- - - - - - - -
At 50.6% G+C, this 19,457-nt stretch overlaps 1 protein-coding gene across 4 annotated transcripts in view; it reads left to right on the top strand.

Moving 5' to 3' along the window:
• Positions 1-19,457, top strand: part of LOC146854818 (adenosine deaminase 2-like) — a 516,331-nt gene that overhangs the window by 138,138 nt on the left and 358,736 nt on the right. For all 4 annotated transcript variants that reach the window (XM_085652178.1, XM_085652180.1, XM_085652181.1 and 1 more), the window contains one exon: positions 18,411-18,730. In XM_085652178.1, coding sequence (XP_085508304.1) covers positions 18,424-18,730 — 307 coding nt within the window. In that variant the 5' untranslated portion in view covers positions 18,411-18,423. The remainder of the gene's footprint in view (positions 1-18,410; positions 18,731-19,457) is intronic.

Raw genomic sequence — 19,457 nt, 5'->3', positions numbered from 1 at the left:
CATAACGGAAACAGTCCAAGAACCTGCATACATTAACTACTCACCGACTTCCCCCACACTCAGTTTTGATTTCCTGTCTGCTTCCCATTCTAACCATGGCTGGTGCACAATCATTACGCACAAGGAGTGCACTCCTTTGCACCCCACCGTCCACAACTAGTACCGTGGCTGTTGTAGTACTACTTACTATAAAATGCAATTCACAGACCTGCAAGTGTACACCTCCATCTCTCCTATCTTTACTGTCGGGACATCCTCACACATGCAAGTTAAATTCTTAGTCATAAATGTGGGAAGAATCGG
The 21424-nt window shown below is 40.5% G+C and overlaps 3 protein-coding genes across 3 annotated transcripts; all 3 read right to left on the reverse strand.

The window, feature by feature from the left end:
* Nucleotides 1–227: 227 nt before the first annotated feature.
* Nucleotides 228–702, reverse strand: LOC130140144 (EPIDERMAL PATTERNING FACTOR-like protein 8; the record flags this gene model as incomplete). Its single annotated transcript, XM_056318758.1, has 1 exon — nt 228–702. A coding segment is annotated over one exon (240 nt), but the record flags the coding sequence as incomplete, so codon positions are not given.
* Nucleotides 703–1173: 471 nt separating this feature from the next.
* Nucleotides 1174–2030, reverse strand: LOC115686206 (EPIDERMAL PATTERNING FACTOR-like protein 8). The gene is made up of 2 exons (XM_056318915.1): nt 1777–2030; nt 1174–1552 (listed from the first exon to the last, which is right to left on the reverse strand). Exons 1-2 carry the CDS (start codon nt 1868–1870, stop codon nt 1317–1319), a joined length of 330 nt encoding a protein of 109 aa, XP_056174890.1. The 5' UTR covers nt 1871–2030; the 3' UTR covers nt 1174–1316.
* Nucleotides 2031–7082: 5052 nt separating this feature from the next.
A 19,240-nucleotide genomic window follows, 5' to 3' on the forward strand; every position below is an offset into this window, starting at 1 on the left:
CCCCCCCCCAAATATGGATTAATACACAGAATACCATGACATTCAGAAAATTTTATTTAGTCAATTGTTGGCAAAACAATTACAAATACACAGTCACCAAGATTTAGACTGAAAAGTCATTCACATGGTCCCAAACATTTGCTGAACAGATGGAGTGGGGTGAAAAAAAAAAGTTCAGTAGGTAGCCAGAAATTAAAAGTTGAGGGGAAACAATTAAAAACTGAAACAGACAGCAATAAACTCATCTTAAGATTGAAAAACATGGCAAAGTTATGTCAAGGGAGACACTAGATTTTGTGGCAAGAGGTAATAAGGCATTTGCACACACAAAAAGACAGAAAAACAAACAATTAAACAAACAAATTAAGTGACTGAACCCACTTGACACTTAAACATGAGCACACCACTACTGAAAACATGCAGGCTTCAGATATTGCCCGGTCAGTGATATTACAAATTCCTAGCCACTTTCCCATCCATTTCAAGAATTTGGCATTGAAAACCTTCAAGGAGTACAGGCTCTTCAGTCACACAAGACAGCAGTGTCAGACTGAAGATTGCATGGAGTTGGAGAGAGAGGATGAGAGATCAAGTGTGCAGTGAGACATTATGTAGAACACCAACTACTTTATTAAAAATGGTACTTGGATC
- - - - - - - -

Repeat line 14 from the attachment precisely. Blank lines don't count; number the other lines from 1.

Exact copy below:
CCCCCCCCCAAATATGGATTAATACACAGAATACCATGACATTCAGAAAATTTTATTTAGTCAATTGTTGGCAAAACAATTACAAATACACAGTCACCAAGATTTAGACTGAAAAGTCATTCACATGGTCCCAAACATTTGCTGAACAGATGGAGTGGGGTGAAAAAAAAAAGTTCAGTAGGTAGCCAGAAATTAAAAGTTGAGGGGAAACAATTAAAAACTGAAACAGACAGCAATAAACTCATCTTAAGATTGAAAAACATGGCAAAGTTATGTCAAGGGAGACACTAGATTTTGTGGCAAGAGGTAATAAGGCATTTGCACACACAAAAAGACAGAAAAACAAACAATTAAACAAACAAATTAAGTGACTGAACCCACTTGACACTTAAACATGAGCACACCACTACTGAAAACATGCAGGCTTCAGATATTGCCCGGTCAGTGATATTACAAATTCCTAGCCACTTTCCCATCCATTTCAAGAATTTGGCATTGAAAACCTTCAAGGAGTACAGGCTCTTCAGTCACACAAGACAGCAGTGTCAGACTGAAGATTGCATGGAGTTGGAGAGAGAGGATGAGAGATCAAGTGTGCAGTGAGACATTATGTAGAACACCAACTACTTTATTAAAAATGGTACTTGGATC